TGH OCCUPATIONAL THERAPIST DANIEL HERNANDEZ RECEIVES CAREGIVER OF THE YEAR AWARD FROM FLORIDA HOSPITAL ASSOCIATION

Published: Oct 26, 2012
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Daniel Hernandez, Caregiver of the Year Award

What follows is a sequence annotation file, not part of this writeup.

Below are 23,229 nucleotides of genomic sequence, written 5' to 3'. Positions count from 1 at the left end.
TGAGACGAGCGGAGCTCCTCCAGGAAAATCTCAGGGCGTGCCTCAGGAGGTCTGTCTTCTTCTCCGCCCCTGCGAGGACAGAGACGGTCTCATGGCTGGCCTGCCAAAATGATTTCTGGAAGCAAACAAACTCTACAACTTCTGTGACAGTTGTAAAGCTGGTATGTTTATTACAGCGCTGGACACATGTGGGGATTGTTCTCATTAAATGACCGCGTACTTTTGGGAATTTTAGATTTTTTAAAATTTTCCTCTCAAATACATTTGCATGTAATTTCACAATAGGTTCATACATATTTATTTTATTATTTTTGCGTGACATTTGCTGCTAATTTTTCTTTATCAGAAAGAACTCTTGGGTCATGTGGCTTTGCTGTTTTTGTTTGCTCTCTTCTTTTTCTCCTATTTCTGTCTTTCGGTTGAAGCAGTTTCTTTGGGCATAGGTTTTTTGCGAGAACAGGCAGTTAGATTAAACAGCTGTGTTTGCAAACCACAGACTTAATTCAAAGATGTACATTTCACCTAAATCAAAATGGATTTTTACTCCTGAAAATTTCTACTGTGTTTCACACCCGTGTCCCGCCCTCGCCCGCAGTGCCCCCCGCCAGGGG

October 26, 2012 (Tampa, FL) - Daniel Hernandez, an occupational therapist in the Regional Burn Center, is a MacGyver of sorts – when he sees a patient’s need, he finds creative ways to make devices out of various materials to assist them. For his ingenuity and years of dedication to his patients, Daniel received the 2012 Florida Hospital Association’s Caregiver of the Year Award during the organization’s recent annual meeting in Orlando. The award honors an individual who provides outstanding patient care and exemplifies commitment to quality patient care. Daniel has a very creative mind and is able to look at something that’s needed and create something to fix it, said his supervisor, Mary Garand, manager of Hospital-based Rehabilitation Services, who nominated him for the award. During his 17 years at TGH, Daniel has developed a long list of handy tools for his patients. He built a leg rest out of plastic pipe and cloth mesh, so patients with cultured skin grafts can elevate their legs. The cloth mesh allows air to circulate around the grafts to promote healing. When a burn patient was unable to bend his elbows, Daniel purchased a small pipe at Home Depot and welded it to a fork to create a long-handled utensil, so the patient could feed himself. Burn patients are also often fitted with Daniel’s custom cheek protector inserts that he makes out of a non-porous rubber-like material. The protectors are inserted between a patient’s cheek and the strap that holds their endotracheal tube in place. The strap’s constant pressure on the facial skin and ears can cause the skin to break down and sores to develop, he said. The inserts decrease that pressure and protect the skin, allowing it to heal. He also developed a similar insert to protect the ears. “We’re talking about the face. It’s a big deal to the patient,” said Daniel. Pressure sores can also add thousands of dollars to a patient’s hospital bill, he said. “He’s like a handyman for Occupational Therapy,” said Mary, who named one of his inventions “Danny Donuts.” The devices, made of soft, gel material, cushion the back of the head to prevent skin breakdown, she said. The “donuts” are so helpful that many of the hospital’s Intensive Care Units request them for their patients too, she said. “They come in sometimes, and it’s as bad it gets,” Daniel said. “Then you see them progress in a short time,” he said. “I keep working with them, so they are functional again. That’s progress.” Daniel also trains other TGH Occupational Therapists, lectures at the University of South Florida’s school of Physical Therapy, and provides guidance to caregivers who treat war veterans at Tampa’s James A. Haley Veteran’s Hospital in Tampa. TGH Occupational Therapist Daniel Hernandez, fourth from left, received the 2012 Florida Hospital Association’s Caregiver of the Year Award recently for his dedication to caring for burn patients. Also pictured are from left to right: Janet Davis, senior vice president and chief nursing officer, Steve Short, executive vice president and CFO; Michael Daniels, director of Rehabilitation Services; Daniel Hernandez; Mary Garand, manager of Hospital-based Rehabilitation Services; Cheryl Eagan, senior vice president of Support Services; Deana Nelson, executive vice president and COO; and David Robbins, vice president of Professional Services. Pictured above are: TGH Occupational Therapist Daniel Hernandez, fourth from left, received the 2012 Florida Hospital Association’s Caregiver of the Year Award recently for his dedication to caring for burn patients. Also pictured are from left to right: Janet Davis, senior vice president and chief nursing officer, Steve Short, executive vice president and CFO; Michael Daniels, director of Rehabilitation Services; Daniel Hernandez; Mary Garand, manager of Hospital-based Rehabilitation Services; Cheryl Eagan, senior vice president of Support Services; Deana Nelson, executive vice president and COO; and David Robbins, vice president of Professional Services.